Cyber-espionage has steadily migrated from a world of shadowy closed-door government players into the public spotlight over the past three years. Mandiant’s APT1 report was the first to change the game, and paved the way for private security companies to expose advanced threat actors en masse. In the years since, both private security companies and media organizations alike have sought to capitalize on this craze. What is often neglected is reporting on the aftermath of such exposure, and what measures the attackers take to remain hidden, ready to strike again.
Very few reports offer follow-ups to what transpires after an attacker is completely pushed out of an environment. If they did, those reports would most likely paint a much bleaker picture of the cyberthreat landscape. The truth is most companies are never aware they’ve been breached again, even if they are hit multiple times after the initial attack. The truth is that intelligent attackers with long-term surveillance goals do not simply give up after their malware and command and control (C2) infrastructure is burned. Attackers typically redesign C2 infrastructure and deploy entirely new or updated malware after being exposed. Unless companies are well positioned to detect these changes, attackers will quietly slip back in time and time again.
At Cylance, we’ve become more interested in following the repercussions of public exposure of so-called advanced threat groups and malware, since this tends to be the new operational norm for security companies. While it’s generally accepted that any exposure of coordinated cyber-espionage is a good thing, we believe it's not clear enough yet whether all the additional public attention is assisting or hindering cyber defenders. Intelligent attackers will adapt, modify tactics, and bolster their operational security in order to survive. We will err on the side of “it's generally better to know more than less”, and will continue to explore the ramifications of public research to attacker activity over the months to come.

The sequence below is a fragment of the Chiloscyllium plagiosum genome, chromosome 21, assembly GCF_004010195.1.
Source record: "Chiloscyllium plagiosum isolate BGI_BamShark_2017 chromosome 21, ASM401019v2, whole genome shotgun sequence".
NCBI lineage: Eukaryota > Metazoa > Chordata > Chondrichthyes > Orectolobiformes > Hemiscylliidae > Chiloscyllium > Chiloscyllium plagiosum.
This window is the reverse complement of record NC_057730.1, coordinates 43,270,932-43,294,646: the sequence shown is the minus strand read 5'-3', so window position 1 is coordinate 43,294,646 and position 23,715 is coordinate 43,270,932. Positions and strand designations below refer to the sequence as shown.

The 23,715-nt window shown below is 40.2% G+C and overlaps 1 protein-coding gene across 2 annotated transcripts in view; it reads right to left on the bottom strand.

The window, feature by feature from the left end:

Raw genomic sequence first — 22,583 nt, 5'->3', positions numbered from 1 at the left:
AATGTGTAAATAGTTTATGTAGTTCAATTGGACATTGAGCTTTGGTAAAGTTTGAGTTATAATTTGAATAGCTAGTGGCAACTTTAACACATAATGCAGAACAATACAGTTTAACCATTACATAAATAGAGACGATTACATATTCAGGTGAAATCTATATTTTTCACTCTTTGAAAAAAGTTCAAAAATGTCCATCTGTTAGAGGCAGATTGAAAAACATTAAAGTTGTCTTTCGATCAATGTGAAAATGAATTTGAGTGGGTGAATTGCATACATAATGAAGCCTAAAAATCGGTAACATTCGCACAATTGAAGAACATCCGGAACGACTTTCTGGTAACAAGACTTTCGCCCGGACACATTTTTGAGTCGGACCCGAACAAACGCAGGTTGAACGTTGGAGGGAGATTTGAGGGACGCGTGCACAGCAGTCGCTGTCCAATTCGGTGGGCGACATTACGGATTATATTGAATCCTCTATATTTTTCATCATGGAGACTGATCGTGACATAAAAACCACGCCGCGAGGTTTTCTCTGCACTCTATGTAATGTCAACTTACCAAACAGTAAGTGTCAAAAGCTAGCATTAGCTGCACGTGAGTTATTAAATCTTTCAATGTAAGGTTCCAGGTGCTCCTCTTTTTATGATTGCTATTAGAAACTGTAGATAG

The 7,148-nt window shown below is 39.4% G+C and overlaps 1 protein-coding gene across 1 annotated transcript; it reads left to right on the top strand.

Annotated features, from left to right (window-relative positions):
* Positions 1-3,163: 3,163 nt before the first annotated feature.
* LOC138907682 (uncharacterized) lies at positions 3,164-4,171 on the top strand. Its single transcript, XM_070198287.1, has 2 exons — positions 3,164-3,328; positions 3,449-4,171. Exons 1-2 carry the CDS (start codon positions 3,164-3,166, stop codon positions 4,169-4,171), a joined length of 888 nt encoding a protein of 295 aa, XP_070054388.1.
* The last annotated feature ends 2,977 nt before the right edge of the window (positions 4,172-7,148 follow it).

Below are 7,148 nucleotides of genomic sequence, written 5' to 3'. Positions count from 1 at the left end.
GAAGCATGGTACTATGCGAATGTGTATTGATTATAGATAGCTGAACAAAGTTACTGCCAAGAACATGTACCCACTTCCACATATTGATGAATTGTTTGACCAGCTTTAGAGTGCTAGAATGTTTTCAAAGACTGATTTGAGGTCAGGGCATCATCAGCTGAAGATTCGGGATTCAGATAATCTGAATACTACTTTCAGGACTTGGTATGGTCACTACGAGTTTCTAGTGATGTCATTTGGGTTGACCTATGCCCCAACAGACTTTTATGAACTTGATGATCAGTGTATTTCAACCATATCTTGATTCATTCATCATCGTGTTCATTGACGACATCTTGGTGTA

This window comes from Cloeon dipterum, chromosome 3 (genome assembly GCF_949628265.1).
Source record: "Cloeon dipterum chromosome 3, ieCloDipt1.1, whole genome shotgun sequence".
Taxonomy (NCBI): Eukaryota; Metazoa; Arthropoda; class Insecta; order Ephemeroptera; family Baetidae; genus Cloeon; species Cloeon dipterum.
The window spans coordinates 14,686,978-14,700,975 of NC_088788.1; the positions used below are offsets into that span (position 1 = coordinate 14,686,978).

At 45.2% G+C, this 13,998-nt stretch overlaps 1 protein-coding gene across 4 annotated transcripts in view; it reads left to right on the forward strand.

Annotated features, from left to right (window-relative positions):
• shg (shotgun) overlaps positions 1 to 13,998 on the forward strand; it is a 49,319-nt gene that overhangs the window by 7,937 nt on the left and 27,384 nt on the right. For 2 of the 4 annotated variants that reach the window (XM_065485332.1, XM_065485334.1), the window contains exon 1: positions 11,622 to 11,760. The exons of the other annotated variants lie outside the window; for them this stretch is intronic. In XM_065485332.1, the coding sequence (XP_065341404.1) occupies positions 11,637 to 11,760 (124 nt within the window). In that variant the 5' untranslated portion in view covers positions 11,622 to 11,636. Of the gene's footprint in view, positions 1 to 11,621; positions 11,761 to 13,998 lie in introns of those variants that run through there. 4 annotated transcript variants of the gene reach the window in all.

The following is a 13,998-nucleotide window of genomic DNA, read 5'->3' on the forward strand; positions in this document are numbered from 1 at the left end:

In 2014, our colleagues at Crowdstrike wrote an exposé about a long-standing Chinese APT threat group they self-named Putter Panda, which Mandiant/FireEye refers to as APT2. This threat group has been around for quite a while, and commonly operated tangentially to APT1 intrusions into defense contractors and aerospace companies. We've been tracking a series of exploit documents which, upon successful exploitation, simply drop a file and perform no other actions; these documents have dropped a variety of backdoors associated with a range of previously identified threat groups. One of them was of particular interest because we'd never seen the backdoor before and it leveraged a relatively unique German dynamic DNS provider for command and control.
The exploit document was targeted at a Russian speaker with the title "Гасий Константин Васильевич.doc", which roughly translates as “Gasy Konstantin”, which seems to be someone’s name. The document itself was a MIME-encoded HTML file which contained a base64-encoded word document as well as an appended XOR-encoded executable. The document exploited CVE-2012-0158 and will decode and write an executable to disk upon infection. The executable began at offset 0x9C50 in the MIME-document and used an encoding mechanism that consisted of an incrementing XOR key, starting at byte 0xAC combined with an additional XOR operation against the byte 0x28, which ultimately yields a unique 256-byte XOR key.
Upon successful exploitation, the backdoor is dropped to "%USERPROFILE%\Start Menu\Programs\Startup\time.exe". No other changes to the file system or registry are made. This method achieves persistence but the backdoor will not execute until the user logs off and back into the machine. This functionality alone can assist in the evasion of certain sandbox/dynamic analysis systems. Unless a live human can intervene in the sandboxing process, it would be impossible to observe the post-logoff behavior.
The above sample (kav.exe/wizard.exe) leverages sys.firewall-gateway.net for C2.